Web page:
February 28, 2003
Understanding Islamic End-Times Beliefs
By Rod Dreher
Many Evangelical Christians in America are watching events unfold in the Middle East with great interest, seeing in the preparations for war the possible unfolding of the End-Times scenario predicted in the Bible. A small segment of ultraorthodox Judaism shares an apocalyptic vision, centering around rebuilding the Temple on Mount Zion (where the Islamic Dome of the Rock Shrine and al-Aqsa mosque, now sit). What many Americans don't realize, though, is that Islam also has an eschatological endgame, and that like any Left Behind-reading American, many Muslims see current events as a run-up to their own version of Armageddon.
Islam derives its Last-Days scenario from the Koran, which appeared centuries after the Christian Bible — a fact that for non-Muslims could account for elements of Christian and Jewish prophecy appearing in the Koranic text. Particularly since the mid-1980s, modern interpreters within Islam cast the Arab-Israeli conflict, and more broadly, the conflict between Islam and the West, as part of the cosmic conflict that will mean the end of history and the ultimate triumph of Islam. David Cook, a Rice University scholar of Muslim apocalypticism, sketches below the main themes of Islamic End-Times prophecy, and its ramifications:
Rod Dreher: What are the main beliefs of Islamic eschatology?
David Cook: Referring to Sunni Islam, the principal beliefs are:
1)There are a series of signs or portents previous to the end: moral and social decay, natural and cosmic disasters, and political events that will demonstrate in an incontrovertible manner that the end is about to happen.
2) A tempter, or Antichrist, called the Dajjal will appear and lead the world (with the exception of true Muslims) astray. Almost everyone will be subject to his tribulations, but just before he succeeds in annihilating the Muslims, Jesus will come down from the heavens and kill him.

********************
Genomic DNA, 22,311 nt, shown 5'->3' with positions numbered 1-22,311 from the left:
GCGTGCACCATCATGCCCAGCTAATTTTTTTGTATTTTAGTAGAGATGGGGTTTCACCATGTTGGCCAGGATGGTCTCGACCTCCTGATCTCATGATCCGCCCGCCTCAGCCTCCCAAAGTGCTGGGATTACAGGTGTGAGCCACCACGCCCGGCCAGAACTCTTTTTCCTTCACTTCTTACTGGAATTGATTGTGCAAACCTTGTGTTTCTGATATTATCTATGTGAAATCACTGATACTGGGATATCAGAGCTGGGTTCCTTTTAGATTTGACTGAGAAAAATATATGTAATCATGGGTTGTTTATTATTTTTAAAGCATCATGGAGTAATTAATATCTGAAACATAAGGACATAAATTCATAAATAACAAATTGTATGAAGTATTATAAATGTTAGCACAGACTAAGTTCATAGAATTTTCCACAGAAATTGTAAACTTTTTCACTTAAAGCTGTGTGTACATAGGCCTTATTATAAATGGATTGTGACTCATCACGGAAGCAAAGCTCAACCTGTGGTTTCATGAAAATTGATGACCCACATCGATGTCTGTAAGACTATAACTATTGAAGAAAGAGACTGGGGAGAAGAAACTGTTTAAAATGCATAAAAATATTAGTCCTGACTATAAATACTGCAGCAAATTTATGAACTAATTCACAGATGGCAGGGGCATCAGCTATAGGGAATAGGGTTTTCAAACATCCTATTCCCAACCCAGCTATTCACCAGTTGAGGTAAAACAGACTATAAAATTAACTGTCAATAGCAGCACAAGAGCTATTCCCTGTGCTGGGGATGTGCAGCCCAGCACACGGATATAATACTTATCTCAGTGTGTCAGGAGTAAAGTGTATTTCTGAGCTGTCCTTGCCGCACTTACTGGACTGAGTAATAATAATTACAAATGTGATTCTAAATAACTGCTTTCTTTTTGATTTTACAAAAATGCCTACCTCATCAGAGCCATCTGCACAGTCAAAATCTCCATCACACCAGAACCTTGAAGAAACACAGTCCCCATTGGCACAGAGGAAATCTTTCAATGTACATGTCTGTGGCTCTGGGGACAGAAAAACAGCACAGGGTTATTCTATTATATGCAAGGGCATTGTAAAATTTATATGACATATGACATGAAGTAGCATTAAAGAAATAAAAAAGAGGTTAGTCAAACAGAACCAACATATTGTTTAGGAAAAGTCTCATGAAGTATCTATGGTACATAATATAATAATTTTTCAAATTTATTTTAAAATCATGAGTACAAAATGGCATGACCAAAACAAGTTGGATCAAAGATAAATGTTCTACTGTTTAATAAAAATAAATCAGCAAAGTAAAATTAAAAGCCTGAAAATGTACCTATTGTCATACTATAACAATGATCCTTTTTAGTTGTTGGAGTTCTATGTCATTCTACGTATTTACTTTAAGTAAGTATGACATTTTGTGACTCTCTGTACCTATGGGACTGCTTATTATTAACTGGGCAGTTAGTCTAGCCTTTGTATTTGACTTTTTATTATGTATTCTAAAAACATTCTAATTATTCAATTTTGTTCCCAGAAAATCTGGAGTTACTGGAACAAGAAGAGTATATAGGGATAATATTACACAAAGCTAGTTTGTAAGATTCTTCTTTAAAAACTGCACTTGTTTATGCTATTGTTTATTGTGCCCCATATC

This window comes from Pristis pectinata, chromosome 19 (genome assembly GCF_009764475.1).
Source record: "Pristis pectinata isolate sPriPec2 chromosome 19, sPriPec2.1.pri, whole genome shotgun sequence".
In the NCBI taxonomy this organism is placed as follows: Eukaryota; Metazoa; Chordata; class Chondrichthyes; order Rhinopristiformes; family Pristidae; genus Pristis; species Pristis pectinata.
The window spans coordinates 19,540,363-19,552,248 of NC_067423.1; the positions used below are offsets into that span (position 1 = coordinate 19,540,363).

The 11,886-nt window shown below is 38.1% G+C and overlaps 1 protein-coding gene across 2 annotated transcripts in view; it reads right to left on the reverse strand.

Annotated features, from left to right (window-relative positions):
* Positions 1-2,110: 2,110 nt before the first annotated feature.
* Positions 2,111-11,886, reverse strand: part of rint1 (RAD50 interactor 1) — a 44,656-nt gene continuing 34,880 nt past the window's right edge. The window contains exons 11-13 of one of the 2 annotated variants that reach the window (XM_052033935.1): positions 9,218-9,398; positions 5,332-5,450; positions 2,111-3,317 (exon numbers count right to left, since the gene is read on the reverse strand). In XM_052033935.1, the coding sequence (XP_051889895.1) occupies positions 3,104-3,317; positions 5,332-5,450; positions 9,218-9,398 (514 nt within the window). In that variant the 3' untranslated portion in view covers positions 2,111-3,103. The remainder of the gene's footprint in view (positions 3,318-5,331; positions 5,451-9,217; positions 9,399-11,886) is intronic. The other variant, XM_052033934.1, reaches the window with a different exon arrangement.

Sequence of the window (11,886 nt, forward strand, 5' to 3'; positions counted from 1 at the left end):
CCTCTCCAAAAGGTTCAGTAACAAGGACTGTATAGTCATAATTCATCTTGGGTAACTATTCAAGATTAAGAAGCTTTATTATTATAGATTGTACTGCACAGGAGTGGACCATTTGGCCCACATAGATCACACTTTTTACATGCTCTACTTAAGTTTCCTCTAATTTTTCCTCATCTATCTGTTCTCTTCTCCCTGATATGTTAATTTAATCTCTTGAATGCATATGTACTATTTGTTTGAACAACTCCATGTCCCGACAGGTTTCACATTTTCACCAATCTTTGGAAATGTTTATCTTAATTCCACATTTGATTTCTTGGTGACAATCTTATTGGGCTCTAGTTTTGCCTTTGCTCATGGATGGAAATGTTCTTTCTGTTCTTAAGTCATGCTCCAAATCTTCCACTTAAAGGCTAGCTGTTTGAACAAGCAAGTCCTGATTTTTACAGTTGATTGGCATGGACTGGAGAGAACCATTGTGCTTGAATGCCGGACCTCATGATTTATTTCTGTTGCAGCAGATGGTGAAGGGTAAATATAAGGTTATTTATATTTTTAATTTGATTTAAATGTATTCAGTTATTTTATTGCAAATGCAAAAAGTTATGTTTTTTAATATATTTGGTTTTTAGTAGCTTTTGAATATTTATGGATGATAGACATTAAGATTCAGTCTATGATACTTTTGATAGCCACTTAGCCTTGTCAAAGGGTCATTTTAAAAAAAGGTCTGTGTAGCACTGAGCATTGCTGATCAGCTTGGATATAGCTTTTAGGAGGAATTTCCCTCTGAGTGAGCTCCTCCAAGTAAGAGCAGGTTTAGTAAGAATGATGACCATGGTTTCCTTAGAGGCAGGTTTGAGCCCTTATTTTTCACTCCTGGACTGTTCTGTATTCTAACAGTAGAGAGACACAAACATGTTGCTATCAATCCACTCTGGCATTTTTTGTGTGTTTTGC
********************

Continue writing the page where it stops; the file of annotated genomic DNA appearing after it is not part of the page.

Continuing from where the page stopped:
3) There will be a messianic age, led by either Jesus or another messianic figure called the Mahdi. This latter figure will conquer the entire world and convert everyone to Islam.
4) After the time of the Mahdi, then Gog and Magog [cf. Ezekiel 38, 39; the Islamic version goes by the name Yajuj and Majuj] will invade the world and destroy it.
5) God will bring the world to an end.
Dreher: What sort of Muslim tends to make Islamic End-Times prophecy central to his piety?
Cook: Usually one without much hope in the likelihood that there will be positive changes that will benefit Islam in the immediate future. Such people can oftentimes be attracted by an apocalyptic, destroy-it-all framework or long for the messianic age.
Dreher: How popular is apocalypticism at the present moment among Middle Eastern Muslims?
Cook: In certain areas, quite popular. Radical Muslims (followers of or sympathizers with al Qaeda) have responded to their setbacks during the recent past by publishing large numbers of apocalypses, and mahdi scenarios. Among Palestinians, apocalyptic speculations are also quite prominent. I think that apocalypse as a genre has become less popular in Egypt than it was 3-4 years ago, however, and Algerian radicals no longer use apocalyptic motifs either.
Dreher: If one is reading current events through the lens of contemporary Islamic prophecy, what will one see?